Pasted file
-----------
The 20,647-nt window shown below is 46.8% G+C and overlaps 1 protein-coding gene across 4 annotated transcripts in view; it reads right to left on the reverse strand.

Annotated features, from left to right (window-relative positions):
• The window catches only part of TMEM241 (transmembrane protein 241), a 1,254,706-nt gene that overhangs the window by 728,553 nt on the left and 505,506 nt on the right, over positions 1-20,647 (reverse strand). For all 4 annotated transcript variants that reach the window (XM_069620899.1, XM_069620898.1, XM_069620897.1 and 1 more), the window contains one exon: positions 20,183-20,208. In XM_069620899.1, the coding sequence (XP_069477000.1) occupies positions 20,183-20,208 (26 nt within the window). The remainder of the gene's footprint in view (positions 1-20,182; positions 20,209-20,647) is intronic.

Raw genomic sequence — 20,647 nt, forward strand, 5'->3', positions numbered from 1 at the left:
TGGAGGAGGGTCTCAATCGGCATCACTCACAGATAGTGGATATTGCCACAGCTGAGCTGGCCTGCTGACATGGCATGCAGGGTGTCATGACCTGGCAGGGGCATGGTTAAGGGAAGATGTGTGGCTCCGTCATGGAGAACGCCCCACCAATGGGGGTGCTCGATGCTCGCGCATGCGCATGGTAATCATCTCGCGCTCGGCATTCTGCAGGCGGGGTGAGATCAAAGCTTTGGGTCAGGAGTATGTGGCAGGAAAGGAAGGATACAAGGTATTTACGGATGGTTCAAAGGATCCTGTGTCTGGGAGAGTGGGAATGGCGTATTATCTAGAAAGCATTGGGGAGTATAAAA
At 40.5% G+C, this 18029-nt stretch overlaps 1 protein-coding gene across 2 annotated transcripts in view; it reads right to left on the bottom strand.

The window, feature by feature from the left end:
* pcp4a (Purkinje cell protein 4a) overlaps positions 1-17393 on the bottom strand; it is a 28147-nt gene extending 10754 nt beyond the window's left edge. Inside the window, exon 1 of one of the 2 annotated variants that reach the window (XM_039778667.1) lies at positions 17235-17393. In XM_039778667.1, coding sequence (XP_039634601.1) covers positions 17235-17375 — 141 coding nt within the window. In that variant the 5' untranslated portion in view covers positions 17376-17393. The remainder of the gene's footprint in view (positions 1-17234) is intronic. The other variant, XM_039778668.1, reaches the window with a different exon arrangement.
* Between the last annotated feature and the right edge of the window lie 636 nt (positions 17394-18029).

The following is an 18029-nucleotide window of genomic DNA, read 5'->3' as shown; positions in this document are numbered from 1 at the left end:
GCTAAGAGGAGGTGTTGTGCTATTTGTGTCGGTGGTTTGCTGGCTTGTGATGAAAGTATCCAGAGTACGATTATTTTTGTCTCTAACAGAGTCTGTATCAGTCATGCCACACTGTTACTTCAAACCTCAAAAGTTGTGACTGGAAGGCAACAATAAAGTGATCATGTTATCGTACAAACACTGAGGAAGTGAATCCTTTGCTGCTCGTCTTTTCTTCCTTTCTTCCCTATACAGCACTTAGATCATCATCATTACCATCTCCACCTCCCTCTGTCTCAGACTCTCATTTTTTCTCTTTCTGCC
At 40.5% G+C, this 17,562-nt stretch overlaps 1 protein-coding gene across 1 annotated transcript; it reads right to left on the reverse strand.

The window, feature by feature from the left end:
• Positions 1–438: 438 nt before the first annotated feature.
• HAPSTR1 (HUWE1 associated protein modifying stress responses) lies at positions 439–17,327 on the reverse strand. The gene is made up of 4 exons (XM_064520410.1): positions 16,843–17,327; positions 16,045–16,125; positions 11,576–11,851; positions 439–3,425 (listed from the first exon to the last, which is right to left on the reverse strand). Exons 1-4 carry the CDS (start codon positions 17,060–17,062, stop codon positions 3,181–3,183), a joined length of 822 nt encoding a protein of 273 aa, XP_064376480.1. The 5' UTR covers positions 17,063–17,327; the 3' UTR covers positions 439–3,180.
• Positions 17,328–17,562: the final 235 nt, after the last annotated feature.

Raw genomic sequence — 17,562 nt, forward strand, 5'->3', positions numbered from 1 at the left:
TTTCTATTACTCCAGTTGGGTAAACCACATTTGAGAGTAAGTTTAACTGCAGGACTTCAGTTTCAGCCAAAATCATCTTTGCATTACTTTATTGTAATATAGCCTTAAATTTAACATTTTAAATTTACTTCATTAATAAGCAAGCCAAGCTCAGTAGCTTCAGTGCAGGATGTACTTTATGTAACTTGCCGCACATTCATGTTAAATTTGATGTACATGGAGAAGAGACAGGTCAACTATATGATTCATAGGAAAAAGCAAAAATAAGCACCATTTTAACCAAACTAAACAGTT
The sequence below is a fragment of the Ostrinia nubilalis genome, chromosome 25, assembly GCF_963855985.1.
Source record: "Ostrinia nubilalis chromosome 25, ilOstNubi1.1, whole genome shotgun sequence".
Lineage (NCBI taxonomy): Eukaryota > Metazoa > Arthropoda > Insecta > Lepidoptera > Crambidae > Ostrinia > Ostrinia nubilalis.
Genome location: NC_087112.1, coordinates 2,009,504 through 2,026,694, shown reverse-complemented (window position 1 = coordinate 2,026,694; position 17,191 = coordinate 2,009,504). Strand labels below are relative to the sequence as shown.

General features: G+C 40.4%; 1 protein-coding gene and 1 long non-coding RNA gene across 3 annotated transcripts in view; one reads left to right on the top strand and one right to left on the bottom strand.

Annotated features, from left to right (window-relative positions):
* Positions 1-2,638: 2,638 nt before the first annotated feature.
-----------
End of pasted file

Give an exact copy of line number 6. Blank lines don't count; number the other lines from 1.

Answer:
At 40.5% G+C, this 18029-nt stretch overlaps 1 protein-coding gene across 2 annotated transcripts in view; it reads right to left on the bottom strand.